January 10, 2012
AOPA Publications staff
The new Cirrus SR22 for 2012 has an additional seat for a total of five occupants, and an on-board satellite telephone system that allows voice and text messaging in flight and worldwide weather radar coverage.
The airframe, engine, and avionics are unchanged from previous versions.
Cirrus is offering “60/40 FlexSeating” in back that allows more room for rear-seat passengers and reclines slightly. The company also has an option for an additional set of seatbelts that allows two children and an adult to share the rear seats. Unlike other options that typically add weight, the new seating system is 10 pounds lighter than the one it replaces.
The “Global Connect” satellite phone system operates on the Iridium network and adds $14,900 to the price of a new SR22. During a demonstration flight at AOPA headquarters in December, AOPA staff tested the text messaging capabilities. The same keypad used for programming the GPS is used for typing and sending text messages. Matt Bergwall of Cirrus explained that the option was added in part because of the company’s customers who are not pilots and want to remain connected while en route on business or other travel.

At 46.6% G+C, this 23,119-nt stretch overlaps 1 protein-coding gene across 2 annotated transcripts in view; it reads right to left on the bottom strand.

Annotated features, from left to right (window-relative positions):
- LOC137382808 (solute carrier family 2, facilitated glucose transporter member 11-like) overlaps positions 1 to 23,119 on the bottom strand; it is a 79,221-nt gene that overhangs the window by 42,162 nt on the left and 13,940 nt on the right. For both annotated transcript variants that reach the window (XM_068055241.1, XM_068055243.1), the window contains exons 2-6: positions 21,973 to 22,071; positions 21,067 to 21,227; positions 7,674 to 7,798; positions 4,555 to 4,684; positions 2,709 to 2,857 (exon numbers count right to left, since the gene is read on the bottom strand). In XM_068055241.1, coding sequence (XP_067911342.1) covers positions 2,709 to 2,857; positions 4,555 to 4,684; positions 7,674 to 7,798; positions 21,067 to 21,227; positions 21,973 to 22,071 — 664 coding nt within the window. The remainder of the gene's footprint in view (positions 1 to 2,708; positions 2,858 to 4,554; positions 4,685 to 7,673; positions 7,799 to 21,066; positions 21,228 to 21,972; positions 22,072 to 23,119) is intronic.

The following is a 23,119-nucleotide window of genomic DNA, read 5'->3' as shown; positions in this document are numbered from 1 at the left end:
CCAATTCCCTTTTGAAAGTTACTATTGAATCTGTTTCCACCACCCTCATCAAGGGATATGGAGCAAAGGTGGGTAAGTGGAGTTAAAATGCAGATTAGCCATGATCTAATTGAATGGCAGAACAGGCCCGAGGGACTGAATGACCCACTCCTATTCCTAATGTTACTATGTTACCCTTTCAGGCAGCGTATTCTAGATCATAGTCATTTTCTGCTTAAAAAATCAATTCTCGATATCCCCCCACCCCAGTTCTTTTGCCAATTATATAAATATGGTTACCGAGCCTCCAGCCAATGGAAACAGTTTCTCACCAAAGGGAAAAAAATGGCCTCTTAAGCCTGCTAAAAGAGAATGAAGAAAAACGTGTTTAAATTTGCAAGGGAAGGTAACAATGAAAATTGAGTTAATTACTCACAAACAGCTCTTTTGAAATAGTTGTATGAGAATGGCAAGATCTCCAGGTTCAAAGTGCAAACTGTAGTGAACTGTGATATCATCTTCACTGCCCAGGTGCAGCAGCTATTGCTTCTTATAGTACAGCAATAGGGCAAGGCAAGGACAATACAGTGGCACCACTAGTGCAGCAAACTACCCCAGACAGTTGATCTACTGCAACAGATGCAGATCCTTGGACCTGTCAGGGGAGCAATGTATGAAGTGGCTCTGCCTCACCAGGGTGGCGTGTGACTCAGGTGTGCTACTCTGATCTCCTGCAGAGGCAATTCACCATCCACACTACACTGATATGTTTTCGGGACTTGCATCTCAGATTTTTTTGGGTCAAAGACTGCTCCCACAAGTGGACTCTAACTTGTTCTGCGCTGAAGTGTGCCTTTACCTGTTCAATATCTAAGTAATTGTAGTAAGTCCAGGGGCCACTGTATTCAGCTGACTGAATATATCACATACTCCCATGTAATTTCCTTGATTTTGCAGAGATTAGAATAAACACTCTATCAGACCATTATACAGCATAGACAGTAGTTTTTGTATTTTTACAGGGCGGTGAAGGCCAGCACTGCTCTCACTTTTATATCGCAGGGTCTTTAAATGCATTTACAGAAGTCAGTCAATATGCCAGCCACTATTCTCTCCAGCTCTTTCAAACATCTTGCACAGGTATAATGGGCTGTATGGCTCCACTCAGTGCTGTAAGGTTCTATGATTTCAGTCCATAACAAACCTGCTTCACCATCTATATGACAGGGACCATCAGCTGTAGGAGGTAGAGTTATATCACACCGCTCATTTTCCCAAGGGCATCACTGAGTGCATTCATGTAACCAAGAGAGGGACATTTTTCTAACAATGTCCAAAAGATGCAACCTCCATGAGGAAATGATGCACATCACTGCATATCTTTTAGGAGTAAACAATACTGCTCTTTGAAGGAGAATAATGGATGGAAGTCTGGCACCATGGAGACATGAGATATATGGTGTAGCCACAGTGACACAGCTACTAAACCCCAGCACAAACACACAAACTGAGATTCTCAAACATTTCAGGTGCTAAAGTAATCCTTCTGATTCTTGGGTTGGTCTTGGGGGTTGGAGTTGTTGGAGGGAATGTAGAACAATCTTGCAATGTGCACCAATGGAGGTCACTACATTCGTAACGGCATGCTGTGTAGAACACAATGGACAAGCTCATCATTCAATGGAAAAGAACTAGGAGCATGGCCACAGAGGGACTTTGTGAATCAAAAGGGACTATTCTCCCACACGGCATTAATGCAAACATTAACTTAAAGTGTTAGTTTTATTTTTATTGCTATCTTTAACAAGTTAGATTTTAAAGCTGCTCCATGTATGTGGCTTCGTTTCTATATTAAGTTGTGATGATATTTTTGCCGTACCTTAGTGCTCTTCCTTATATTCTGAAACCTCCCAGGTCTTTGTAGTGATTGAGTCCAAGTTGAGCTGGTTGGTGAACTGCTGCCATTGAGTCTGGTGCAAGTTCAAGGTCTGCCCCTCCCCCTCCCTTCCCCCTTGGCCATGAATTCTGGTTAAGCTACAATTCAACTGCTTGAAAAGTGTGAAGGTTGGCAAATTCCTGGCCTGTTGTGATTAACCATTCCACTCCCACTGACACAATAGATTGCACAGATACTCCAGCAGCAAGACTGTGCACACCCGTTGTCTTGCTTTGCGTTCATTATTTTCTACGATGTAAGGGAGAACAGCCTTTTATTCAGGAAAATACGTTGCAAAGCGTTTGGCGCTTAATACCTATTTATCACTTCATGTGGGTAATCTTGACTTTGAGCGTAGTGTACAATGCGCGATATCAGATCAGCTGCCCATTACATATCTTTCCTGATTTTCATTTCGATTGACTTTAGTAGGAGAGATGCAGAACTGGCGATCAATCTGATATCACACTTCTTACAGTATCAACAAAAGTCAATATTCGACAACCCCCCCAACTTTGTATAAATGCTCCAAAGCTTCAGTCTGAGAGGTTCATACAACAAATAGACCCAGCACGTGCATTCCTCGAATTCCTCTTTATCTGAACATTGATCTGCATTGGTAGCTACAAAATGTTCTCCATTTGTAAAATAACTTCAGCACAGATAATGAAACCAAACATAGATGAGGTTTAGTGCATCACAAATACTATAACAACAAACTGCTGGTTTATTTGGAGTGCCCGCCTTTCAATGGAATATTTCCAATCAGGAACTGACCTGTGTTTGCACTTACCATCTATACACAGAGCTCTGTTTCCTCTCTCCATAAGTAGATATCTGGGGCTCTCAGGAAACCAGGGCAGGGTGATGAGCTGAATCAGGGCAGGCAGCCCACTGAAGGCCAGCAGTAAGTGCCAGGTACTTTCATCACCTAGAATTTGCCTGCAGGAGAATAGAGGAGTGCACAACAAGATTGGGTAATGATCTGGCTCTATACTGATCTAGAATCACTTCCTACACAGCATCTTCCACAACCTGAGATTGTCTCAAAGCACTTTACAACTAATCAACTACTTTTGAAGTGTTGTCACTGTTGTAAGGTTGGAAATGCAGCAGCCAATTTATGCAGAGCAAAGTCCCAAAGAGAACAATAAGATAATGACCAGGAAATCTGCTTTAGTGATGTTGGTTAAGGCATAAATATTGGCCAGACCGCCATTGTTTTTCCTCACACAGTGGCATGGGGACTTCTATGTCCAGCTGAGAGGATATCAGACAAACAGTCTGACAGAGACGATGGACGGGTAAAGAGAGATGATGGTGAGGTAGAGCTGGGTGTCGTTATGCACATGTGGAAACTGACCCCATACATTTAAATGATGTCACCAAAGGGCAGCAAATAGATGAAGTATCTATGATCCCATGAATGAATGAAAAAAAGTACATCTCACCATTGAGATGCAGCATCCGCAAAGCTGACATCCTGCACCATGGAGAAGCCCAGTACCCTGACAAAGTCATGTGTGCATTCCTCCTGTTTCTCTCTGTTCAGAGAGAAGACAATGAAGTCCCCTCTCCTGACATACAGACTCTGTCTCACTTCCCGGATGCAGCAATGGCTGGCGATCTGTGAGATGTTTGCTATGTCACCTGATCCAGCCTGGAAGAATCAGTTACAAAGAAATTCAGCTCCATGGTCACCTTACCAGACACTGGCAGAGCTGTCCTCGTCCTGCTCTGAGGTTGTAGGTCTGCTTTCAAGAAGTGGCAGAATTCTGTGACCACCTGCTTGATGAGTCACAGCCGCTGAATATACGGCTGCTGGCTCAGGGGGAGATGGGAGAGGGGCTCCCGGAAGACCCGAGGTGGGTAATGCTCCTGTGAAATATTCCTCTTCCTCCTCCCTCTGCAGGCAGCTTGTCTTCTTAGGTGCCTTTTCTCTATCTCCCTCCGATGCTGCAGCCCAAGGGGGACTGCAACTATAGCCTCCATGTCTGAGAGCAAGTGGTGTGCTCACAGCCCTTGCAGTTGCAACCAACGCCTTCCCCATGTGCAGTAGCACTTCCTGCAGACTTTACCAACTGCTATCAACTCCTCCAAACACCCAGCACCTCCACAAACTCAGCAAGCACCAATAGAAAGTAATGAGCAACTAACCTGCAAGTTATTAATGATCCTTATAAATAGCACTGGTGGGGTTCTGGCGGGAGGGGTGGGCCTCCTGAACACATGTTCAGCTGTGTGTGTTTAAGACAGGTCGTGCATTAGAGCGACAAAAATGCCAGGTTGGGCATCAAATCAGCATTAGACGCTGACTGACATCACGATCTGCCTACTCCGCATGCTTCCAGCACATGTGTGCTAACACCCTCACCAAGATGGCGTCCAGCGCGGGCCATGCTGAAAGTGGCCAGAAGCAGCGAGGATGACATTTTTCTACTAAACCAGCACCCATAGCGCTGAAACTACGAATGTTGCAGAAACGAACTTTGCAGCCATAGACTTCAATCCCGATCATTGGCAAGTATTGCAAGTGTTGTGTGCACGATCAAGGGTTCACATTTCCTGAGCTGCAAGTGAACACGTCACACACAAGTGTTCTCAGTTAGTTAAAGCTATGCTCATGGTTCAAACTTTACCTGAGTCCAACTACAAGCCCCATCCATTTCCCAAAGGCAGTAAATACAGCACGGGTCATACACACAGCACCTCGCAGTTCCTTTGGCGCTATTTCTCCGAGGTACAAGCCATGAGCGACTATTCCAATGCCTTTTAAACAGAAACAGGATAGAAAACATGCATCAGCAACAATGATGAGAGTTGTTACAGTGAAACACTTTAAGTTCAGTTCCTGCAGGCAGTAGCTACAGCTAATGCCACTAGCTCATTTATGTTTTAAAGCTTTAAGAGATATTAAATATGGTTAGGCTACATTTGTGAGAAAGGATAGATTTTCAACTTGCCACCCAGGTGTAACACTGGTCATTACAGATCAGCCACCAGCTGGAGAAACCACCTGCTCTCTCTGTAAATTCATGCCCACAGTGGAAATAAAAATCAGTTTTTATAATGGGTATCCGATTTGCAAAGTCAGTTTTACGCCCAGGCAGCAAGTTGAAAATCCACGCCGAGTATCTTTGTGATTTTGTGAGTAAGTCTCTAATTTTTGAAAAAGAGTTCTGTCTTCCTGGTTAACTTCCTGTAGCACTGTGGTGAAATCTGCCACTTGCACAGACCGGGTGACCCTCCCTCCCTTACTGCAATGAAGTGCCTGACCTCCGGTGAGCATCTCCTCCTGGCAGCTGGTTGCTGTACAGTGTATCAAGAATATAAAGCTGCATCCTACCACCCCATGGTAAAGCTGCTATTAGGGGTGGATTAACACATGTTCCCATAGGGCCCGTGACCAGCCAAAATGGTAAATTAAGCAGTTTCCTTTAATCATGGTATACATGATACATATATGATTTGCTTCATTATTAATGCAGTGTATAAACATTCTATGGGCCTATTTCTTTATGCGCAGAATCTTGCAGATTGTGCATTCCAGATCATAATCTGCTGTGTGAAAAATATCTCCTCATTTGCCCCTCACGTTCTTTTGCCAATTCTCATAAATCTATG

New aircraft prices this year range from $449,900 for a base model SR22 with a Garmin G1000-based Perspective avionics suite, and a two-year warranty to $709,900 for a turbocharged SR22T with a “carbon” trim package, air conditioning or ice protection, built-in oxygen, and Perspective panel. (Base model 2012 SR22Ts are priced at $544,900.)
The price for new SR20s is set at $289,900 for airplanes that include Perspective panels with two 10-inch screens.
Other Cirrus options for 2012 include 12-inch screens with dual AHRS, ESP (Electronic Stability and Protection) for $39,900; known ice system for $31,900; “carbon” or "platinum" trim package for $17,900; yaw damper for $14,900; and built-in oxygen system for $10,900.
FAA Information and Services,
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The FAA has approved the BendixKing KLR 10, meant to enhance safety by warning pilots of high angles of attack.
Take a look at five apps designed to help pilots check and track the weather.
AOPA thanks our members for their continued support in protecting the freedom to fly.